Weeks before, Chief Deputy District Attorney Sandy DiGiacomo had called; her tone urgent. "Brad, detectives just told me someone has put a hit out on me."

My heart began to thud heavily. A contract killing is nothing to take lightly, especially for a prosecutor who has made a lot of daunting enemies.

"They asked me where my kids are, and said I might want to get them from school." Her voice shook. "And you'll never guess who the bad guy is."

"No way," I said, knowing exactly what she meant.

"Yep . . . Daimon Monroe."

Sandy and I had been working an investigation involving Daimon, a thief who had probably committed more crimes than anyone I've ever known. Clearly, things had just taken a turn for the worse.

"You do whatever they say," I said, picturing Daimon. At first blush, he seemed harmless, small in stature, dressed like a rock star from the 80s, walking with a tough swagger to counterbalance his effeminate appearance. But he was a vain and dangerously clever man with dead eyes. I had a sick feeling in my stomach. "I'll see if I can find out more and give you a call."

Daimon had been in jail for months waiting to be tried on several cases, but he still had access to the phone, mail, and a network of friends on the outside. I was the lead detective in his criminal affairs. Sandy was prosecuting him as a habitual criminal, which meant if he were convicted, he potentially faced a life sentence.

As a detective in the Las Vegas Repeat Offender Program, or ROP team, I know a court case against one thief doesn't seem particularly noteworthy. Not until someone realizes the criminal is repeatedly committing crimes, do people start to see the effect one criminal has on a vast amount of innocent people. And Daimon was the most devious, calculating, prolific thief Nevada had ever seen, stealing millions of dollars of material goods, destroying livelihoods, threatening lives, and harming those who stumbled into his path.

Knowing what I did about Daimon, Sandy could be in real danger. I began checking the recorded inmate phones from Daimon's housing unit hoping to find him, or another prisoner, talking about anything that might indicate whether the threat was real or simply jailhouse talk. The inmates know the phones are recorded, and yet many still talk about their criminal activities. Most of them are smart enough to at least use coded language, but some don't bother.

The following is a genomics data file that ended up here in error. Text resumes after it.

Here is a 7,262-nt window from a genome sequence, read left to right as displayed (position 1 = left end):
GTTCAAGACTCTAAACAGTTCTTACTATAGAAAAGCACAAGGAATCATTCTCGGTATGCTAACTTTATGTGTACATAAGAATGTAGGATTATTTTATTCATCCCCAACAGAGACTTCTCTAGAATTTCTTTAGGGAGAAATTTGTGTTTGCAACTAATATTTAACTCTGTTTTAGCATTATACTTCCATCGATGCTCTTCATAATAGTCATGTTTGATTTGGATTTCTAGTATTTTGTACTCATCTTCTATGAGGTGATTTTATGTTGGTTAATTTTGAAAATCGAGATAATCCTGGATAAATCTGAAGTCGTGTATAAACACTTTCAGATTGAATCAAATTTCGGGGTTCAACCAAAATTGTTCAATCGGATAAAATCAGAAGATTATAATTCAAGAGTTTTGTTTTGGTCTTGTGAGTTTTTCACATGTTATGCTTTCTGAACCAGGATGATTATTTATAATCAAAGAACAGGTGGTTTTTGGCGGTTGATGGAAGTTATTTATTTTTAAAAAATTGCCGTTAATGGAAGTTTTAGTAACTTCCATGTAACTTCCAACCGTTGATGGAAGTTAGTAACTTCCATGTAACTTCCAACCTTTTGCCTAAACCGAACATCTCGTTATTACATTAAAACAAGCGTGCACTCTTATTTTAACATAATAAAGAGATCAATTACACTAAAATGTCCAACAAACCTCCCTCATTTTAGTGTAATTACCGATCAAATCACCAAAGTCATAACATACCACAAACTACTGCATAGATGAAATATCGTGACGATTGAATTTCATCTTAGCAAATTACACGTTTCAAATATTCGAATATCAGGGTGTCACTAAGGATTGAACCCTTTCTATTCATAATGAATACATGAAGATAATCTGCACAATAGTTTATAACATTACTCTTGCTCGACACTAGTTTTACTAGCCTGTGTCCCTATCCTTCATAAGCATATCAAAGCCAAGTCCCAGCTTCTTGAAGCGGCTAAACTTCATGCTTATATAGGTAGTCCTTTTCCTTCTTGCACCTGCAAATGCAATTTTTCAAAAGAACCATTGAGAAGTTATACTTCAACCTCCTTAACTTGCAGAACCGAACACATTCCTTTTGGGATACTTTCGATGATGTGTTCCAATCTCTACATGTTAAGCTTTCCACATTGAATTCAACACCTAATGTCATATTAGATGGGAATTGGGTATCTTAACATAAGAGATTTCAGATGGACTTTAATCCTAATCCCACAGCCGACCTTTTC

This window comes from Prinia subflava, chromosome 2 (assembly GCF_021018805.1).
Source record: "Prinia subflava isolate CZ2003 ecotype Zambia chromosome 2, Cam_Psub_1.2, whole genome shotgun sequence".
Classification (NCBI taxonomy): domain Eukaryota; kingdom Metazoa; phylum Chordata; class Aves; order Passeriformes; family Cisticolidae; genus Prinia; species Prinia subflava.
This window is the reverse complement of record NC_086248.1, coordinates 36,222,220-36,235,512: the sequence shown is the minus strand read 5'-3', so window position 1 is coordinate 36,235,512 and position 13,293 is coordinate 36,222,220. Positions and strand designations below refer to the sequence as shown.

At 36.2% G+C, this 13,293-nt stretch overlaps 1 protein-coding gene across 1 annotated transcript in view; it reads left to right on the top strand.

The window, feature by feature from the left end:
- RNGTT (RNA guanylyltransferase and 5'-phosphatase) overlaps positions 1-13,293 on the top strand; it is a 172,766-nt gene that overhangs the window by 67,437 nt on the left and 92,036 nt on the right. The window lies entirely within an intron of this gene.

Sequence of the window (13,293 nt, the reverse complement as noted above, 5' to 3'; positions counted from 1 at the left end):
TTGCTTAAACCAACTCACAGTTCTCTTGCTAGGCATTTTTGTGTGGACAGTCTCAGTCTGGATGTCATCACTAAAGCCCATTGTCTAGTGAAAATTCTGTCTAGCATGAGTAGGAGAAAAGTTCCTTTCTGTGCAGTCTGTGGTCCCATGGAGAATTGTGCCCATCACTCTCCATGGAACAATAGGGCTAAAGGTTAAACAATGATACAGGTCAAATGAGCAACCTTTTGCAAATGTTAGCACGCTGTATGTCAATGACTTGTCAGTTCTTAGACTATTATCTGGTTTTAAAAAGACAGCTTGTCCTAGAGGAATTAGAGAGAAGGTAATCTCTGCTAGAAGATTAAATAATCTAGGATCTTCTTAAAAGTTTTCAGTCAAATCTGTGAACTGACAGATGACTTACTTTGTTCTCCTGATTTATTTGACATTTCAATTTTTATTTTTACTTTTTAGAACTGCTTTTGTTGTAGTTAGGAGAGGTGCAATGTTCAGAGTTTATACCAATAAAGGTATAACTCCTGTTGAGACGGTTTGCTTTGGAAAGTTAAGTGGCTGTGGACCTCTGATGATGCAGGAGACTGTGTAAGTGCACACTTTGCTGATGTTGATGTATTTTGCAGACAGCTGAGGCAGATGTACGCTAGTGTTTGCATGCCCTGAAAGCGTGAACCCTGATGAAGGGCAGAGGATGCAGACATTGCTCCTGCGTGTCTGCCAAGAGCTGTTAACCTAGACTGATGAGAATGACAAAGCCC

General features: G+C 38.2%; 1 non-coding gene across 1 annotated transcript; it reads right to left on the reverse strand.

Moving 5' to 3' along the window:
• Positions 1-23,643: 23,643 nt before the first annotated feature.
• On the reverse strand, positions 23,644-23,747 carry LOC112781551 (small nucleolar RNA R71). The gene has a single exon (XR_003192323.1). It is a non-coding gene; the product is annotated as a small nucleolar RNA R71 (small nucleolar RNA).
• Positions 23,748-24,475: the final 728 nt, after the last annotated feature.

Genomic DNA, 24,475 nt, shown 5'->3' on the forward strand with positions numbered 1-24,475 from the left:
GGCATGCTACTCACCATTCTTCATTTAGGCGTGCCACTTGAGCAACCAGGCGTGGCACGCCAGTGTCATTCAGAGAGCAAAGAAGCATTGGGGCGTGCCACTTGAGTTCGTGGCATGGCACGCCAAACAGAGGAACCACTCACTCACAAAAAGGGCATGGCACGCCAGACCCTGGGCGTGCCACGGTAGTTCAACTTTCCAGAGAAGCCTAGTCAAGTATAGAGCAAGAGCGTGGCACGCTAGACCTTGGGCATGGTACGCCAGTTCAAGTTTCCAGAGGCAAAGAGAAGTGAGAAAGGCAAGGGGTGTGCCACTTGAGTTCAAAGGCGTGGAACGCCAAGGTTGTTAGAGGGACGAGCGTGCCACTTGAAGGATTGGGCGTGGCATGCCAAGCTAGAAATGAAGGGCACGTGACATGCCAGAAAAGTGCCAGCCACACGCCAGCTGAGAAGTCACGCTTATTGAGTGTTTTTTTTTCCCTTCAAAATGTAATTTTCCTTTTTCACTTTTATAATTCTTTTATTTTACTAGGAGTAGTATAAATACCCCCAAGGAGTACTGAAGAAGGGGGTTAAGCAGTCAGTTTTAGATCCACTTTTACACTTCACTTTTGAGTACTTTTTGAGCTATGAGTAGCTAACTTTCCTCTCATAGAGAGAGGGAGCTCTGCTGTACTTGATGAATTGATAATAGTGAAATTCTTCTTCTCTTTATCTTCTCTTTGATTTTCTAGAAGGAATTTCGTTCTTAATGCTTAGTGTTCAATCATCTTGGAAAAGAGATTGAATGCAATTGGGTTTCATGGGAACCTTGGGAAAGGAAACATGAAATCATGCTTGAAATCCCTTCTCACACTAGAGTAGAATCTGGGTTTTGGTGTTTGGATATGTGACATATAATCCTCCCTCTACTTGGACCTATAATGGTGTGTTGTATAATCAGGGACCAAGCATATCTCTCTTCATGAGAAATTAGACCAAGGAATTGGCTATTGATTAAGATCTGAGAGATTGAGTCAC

Each phone call lasted around ten minutes and then the line is automatically disconnected. Depending on how many inmates are in a particular housing unit, there can be anywhere from a few dozen to a few hundred phone calls per unit, per day. Sorting through the calls to find a particular inmate's activity was like finding needles in a haystack. And listening to the calls takes time, as you have to remain alert and mentally invested in each conversation or important information can slip by unnoticed.

After hours of searching and listening, one series of phone calls caught my attention.

An inmate named Johnny had called a man named Rich. Johnny had a thick, Hispanic accent and spoke in rough street-language, but Rich sounded more formal, refined, probably educated.

"Hey, listen," Johnny said. "There's a hit out on a D.A. here, named DiGiacomo. I leaked it to some dummy, and he leaked it downstairs, thinking it was gonna get him somewhere. The guy trying to get this done is Diamond Holt or something like that."

One of Daimon's alias last names is Hoyt. Johnny must've seen some paperwork. Diamond Holt…Daimon Hoyt.

In another phone call, Johnny sounded panicked and began to whisper, so he couldn't be heard by other inmates. "Things have changed since we last spoke, man. He still wants the hit on the D.A., but now he's talking about some detective, and a Judge Leavitt, too."

Johnny sounded like he'd gotten into something he wanted no part of. He didn't want to snitch, but he couldn't sit by and let the hits go down. So he leaked it, knowing the guy would pass the tip to the cops.

Johnny said Daimon was trying to find someone to do the hits for $10,000 each. He also said Daimon might've made a connection with the Aryan Warriors prison gang, and they might've farmed it out to the Sureños gang in Southern California.

This wasn't just jailhouse talk. This was for real.

"He says his number one is this detective named Nickell."

"I'm gonna have somebody come see you," Rich said.

I stopped the tape and replayed it. "His number one is this detective named Nickell." Leaning back in my chair, I clasped my hands behind my head and exhaled. This was a first. As a cop, I've had people threaten me in highly charged, emotional moments, but nobody had ever hatched a real plot to kill me. I was just a cop, doing my job. Daimon was making it personal. I'd worked hard to put the Monroe investigation to rest, but things were far from over.